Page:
Although AstraZeneca’s vaccine has been authorized in more than 50 countries, it has not yet been given the green light in the U.S. — and has struggled to gain public trust amid a troubled rollout. The study comprised more than 30,000 volunteers, of whom two-thirds were given the vaccine while the rest got dummy shots.
BERLIN — Cross-border commuters have lined up at a newly opened testing station on the Polish-German border after Germany reacted to rising coronavirus infections in Poland by imposing new restrictions.
Germany declared Poland a “high-incidence area” starting Sunday, meaning that most people now need a negative test taken with the last 48 hours to enter and need to go into quarantine. Regular work commuters have to get tested twice a week.
Germany didn’t set up full border checks of the kind that have been place on its border with the two countries’ worse-hit neighbor, the Czech Republic, for weeks.
But the dpa news agency reported that there was a long line early Monday morning for a new testing station set up in Frankfurt an der Oder — one of three in Germany’s Brandenburg state. About 150 people waited in frosty temperatures to get tested.
VILNIUS, Lithuania — The president, prime minister and speaker of the parliament of the Baltic country all rolled up their sleeves Monday in a public move to boost general public’s trust in the AstraZeneca jab.
Last week, the Lithuanian health ministry halted the vaccine but authorized again nationwide two days later.
“I encourage our people not to linger any longer and get the jab with the vaccine of their preference” President Gitranas Nauseda told reporters Monday morning. He and Ingrida Simonyte and Viktorija Cmilyte Nielsen — respectively the prime minister and the speaker of the 141-member Seimas assembly — received the vaccine.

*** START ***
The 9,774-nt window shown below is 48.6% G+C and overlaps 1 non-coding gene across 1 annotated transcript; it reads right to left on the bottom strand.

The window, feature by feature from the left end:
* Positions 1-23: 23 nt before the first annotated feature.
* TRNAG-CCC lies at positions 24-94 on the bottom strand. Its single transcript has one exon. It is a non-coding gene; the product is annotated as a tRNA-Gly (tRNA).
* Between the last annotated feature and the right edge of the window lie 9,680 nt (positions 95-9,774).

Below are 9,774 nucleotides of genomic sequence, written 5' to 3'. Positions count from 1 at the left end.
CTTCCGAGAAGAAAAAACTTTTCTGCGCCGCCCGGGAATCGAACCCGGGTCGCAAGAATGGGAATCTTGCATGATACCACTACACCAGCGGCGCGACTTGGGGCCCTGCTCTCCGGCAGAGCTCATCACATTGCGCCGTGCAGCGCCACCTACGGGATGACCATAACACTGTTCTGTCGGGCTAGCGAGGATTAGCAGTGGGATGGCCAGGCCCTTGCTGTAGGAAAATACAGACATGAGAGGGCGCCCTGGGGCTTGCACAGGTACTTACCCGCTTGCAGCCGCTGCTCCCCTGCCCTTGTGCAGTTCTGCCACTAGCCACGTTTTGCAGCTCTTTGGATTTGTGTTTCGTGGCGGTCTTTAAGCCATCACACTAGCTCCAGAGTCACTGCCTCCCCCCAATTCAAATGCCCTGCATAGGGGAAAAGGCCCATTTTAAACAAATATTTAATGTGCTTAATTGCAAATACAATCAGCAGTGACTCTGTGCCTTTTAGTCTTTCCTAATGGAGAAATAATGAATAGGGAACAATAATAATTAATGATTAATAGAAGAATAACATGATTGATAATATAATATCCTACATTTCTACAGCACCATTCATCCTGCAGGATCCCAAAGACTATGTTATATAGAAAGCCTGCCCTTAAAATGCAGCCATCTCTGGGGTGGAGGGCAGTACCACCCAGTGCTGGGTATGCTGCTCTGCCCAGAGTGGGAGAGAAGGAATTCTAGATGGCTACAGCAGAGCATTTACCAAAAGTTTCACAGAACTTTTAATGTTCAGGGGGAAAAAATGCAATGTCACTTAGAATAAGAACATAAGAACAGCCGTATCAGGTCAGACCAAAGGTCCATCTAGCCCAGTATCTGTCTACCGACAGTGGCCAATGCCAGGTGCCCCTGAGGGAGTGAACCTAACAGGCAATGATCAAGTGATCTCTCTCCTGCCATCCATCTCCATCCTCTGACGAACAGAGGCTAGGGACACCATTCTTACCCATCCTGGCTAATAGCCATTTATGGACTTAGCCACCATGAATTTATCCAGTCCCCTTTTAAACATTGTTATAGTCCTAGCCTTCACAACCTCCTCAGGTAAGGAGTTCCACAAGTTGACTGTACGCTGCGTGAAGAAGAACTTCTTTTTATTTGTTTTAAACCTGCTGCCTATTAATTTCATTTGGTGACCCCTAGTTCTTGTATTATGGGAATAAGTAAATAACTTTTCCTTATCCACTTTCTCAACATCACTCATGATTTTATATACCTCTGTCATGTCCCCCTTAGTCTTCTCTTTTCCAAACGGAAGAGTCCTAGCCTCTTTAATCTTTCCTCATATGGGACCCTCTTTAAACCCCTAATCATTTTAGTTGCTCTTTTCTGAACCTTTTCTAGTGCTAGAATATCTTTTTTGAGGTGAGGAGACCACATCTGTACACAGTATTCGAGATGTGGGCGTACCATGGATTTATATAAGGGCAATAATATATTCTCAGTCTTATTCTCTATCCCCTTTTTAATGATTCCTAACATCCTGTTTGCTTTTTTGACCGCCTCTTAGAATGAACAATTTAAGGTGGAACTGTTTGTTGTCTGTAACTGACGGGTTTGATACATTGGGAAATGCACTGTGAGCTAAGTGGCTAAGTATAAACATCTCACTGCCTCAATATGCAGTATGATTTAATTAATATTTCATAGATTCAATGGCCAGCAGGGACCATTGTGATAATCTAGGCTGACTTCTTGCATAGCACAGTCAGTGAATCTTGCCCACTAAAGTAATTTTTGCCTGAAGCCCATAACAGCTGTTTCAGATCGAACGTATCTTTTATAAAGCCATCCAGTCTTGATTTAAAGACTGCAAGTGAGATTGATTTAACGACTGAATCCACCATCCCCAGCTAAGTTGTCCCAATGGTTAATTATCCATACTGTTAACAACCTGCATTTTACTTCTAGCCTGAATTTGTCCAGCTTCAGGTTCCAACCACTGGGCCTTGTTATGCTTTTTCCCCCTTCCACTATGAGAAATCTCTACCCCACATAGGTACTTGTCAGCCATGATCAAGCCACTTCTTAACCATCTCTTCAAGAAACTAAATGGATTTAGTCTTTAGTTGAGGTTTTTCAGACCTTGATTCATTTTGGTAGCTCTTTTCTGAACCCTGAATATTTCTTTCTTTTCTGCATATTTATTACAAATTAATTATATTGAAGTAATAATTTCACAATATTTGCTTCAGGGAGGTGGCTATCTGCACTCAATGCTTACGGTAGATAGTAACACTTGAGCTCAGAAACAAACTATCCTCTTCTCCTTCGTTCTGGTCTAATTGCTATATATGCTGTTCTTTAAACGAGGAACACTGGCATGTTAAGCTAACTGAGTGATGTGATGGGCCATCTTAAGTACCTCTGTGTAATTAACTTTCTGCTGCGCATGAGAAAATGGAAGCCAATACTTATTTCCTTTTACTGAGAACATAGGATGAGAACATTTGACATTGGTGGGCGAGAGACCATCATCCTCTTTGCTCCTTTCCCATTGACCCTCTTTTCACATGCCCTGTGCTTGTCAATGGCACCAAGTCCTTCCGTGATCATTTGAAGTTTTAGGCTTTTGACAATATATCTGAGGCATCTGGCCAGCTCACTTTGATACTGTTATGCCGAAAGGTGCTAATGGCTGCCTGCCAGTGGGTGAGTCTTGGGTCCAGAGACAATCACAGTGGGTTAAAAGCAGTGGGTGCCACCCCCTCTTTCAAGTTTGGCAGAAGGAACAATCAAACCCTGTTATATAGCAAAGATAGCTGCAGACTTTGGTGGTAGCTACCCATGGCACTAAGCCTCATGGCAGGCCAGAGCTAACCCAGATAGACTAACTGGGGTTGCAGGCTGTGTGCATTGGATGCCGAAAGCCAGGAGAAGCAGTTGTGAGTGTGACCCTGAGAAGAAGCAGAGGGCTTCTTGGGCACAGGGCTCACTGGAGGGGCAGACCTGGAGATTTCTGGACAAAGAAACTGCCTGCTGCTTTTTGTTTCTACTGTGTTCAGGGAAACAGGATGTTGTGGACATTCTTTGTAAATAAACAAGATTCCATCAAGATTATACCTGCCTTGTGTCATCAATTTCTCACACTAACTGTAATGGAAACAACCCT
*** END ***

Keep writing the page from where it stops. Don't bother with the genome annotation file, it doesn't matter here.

Lithuania has reported more than 209,000 cases and 3,476 deaths from COVID-19 since the start of pandemic in 2020. A massive vaccination campaign is planned to start later this spring.
ATHENS, Greece — Greece’s health minister is requisitioning the services of private sector doctors from certain specialties in the wider Athens region to help fight a renewed surge in coronavirus infections that is straining hospitals to their limits.
Vassilis Kikilias said Monday that despite repeated appeals to private sector doctors to volunteer to help in the public sector, very few came forward. Therefore, he said, he was ordering those from the specialties of pathology, pneumonology and general medicine to help.
The requisition order is for one month for 206 doctors, health authorities said.
TAIPEI, Taiwan — Health care workers received the first shots in Taiwan’s COVID-19 vaccination drive Monday, beginning a campaign that won’t use supplies from China amid uneven distribution of the vaccines globally.
Taiwan has on hand 117,000 doses of the AstraZeneca vaccine, which it is distributing to healthcare workers across 57 hospitals.
Taiwanese premier Su Tseng-chang launched the drive by receiving the first shot at National Taiwan University Hospital in the capital Taipei. “After 30 minutes of rest, there’s no signs of any discomfort,” he said.
The rest period is for monitoring recipients for any adverse reactions.